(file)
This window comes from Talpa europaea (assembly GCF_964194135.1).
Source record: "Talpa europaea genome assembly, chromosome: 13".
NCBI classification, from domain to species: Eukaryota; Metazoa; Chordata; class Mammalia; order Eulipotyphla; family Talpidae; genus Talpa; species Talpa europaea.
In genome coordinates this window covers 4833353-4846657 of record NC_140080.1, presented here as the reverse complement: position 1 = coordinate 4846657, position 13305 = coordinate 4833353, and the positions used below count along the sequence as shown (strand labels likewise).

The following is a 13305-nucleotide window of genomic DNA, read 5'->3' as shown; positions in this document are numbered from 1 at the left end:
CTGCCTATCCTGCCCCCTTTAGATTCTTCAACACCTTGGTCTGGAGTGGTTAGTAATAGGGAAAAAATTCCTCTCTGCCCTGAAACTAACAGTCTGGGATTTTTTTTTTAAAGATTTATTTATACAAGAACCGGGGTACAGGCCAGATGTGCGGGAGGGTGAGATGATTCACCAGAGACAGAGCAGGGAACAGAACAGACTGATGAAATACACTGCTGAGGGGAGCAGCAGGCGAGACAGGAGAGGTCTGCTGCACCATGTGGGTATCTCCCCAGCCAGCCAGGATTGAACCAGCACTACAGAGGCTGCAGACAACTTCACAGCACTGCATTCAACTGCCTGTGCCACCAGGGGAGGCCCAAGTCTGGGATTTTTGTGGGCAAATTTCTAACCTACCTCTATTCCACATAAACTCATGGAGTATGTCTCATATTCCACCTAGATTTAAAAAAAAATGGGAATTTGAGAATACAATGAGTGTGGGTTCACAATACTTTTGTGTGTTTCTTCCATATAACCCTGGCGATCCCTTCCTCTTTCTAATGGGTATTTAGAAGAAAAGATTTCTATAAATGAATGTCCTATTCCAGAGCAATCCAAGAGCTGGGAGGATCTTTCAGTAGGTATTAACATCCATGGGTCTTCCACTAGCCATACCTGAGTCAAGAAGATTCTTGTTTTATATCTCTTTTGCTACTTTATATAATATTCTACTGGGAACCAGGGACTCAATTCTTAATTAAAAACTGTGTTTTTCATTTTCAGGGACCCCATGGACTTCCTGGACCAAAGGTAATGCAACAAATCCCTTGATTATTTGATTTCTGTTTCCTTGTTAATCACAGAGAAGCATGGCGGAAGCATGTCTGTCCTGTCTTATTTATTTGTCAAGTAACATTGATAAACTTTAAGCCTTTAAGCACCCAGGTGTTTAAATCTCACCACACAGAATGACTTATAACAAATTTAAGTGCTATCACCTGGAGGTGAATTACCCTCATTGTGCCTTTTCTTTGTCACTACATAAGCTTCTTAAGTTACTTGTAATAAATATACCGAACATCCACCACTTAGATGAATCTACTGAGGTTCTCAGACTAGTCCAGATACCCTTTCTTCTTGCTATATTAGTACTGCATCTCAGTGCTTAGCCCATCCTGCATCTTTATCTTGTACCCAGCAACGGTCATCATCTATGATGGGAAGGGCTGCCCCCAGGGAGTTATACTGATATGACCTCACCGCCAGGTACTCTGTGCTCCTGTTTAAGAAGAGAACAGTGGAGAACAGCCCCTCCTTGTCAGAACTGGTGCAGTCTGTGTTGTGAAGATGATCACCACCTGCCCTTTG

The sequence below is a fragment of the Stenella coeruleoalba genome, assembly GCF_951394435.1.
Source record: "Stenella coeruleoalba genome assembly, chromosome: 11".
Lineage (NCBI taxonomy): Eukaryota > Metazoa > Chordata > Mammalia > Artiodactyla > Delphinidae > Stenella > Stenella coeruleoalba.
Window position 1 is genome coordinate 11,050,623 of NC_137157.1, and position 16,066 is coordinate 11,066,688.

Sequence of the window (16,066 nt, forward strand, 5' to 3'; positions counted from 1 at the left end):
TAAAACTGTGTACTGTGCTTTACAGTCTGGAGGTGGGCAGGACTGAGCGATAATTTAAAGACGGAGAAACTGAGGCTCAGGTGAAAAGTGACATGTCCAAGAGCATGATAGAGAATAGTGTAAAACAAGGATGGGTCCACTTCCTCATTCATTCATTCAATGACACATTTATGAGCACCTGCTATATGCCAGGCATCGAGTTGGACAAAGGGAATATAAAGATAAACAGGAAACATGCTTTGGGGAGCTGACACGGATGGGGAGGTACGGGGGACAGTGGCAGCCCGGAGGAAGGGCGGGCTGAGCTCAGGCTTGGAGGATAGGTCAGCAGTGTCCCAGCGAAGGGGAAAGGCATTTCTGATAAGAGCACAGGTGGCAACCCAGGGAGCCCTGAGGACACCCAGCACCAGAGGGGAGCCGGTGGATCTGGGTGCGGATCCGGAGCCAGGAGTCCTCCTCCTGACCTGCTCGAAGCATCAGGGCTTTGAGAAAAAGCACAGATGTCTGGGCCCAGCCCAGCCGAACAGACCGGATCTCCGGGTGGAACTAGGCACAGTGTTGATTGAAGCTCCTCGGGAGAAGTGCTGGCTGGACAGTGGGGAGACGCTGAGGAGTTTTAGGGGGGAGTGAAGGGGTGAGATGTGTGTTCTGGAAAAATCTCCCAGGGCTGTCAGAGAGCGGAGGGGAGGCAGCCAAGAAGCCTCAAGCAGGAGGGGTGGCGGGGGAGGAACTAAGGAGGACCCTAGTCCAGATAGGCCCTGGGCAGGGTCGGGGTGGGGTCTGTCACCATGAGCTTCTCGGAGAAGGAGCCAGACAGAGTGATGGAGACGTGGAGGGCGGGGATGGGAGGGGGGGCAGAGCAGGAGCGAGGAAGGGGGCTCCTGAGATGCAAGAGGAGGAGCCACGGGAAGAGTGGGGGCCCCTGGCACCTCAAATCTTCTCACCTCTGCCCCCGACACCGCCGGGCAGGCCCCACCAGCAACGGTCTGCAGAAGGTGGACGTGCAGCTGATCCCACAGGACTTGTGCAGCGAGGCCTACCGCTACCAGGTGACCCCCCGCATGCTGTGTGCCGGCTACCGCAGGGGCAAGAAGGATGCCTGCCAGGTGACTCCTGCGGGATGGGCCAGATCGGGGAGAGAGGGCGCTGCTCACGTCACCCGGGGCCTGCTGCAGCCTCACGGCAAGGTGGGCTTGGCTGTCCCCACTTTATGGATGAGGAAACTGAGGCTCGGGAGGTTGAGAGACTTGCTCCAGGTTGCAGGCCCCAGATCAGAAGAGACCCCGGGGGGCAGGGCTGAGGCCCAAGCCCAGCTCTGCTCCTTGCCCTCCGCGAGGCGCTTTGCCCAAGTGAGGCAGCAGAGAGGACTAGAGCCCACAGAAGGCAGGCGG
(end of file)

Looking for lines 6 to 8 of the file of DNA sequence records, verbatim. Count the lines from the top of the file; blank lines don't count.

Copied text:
CTGCCTATCCTGCCCCCTTTAGATTCTTCAACACCTTGGTCTGGAGTGGTTAGTAATAGGGAAAAAATTCCTCTCTGCCCTGAAACTAACAGTCTGGGATTTTTTTTTTAAAGATTTATTTATACAAGAACCGGGGTACAGGCCAGATGTGCGGGAGGGTGAGATGATTCACCAGAGACAGAGCAGGGAACAGAACAGACTGATGAAATACACTGCTGAGGGGAGCAGCAGGCGAGACAGGAGAGGTCTGCTGCACCATGTGGGTATCTCCCCAGCCAGCCAGGATTGAACCAGCACTACAGAGGCTGCAGACAACTTCACAGCACTGCATTCAACTGCCTGTGCCACCAGGGGAGGCCCAAGTCTGGGATTTTTGTGGGCAAATTTCTAACCTACCTCTATTCCACATAAACTCATGGAGTATGTCTCATATTCCACCTAGATTTAAAAAAAAATGGGAATTTGAGAATACAATGAGTGTGGGTTCACAATACTTTTGTGTGTTTCTTCCATATAACCCTGGCGATCCCTTCCTCTTTCTAATGGGTATTTAGAAGAAAAGATTTCTATAAATGAATGTCCTATTCCAGAGCAATCCAAGAGCTGGGAGGATCTTTCAGTAGGTATTAACATCCATGGGTCTTCCACTAGCCATACCTGAGTCAAGAAGATTCTTGTTTTATATCTCTTTTGCTACTTTATATAATATTCTACTGGGAACCAGGGACTCAATTCTTAATTAAAAACTGTGTTTTTCATTTTCAGGGACCCCATGGACTTCCTGGACCAAAGGTAATGCAACAAATCCCTTGATTATTTGATTTCTGTTTCCTTGTTAATCACAGAGAAGCATGGCGGAAGCATGTCTGTCCTGTCTTATTTATTTGTCAAGTAACATTGATAAACTTTAAGCCTTTAAGCACCCAGGTGTTTAAATCTCACCACACAGAATGACTTATAACAAATTTAAGTGCTATCACCTGGAGGTGAATTACCCTCATTGTGCCTTTTCTTTGTCACTACATAAGCTTCTTAAGTTACTTGTAATAAATATACCGAACATCCACCACTTAGATGAATCTACTGAGGTTCTCAGACTAGTCCAGATACCCTTTCTTCTTGCTATATTAGTACTGCATCTCAGTGCTTAGCCCATCCTGCATCTTTATCTTGTACCCAGCAACGGTCATCATCTATGATGGGAAGGGCTGCCCCCAGGGAGTTATACTGATATGACCTCACCGCCAGGTACTCTGTGCTCCTGTTTAAGAAGAGAACAGTGGAGAACAGCCCCTCCTTGTCAGAACTGGTGCAGTCTGTGTTGTGAAGATGATCACCACCTGCCCTTTG

The sequence below is a fragment of the Stenella coeruleoalba genome, assembly GCF_951394435.1.
Source record: "Stenella coeruleoalba genome assembly, chromosome: 11".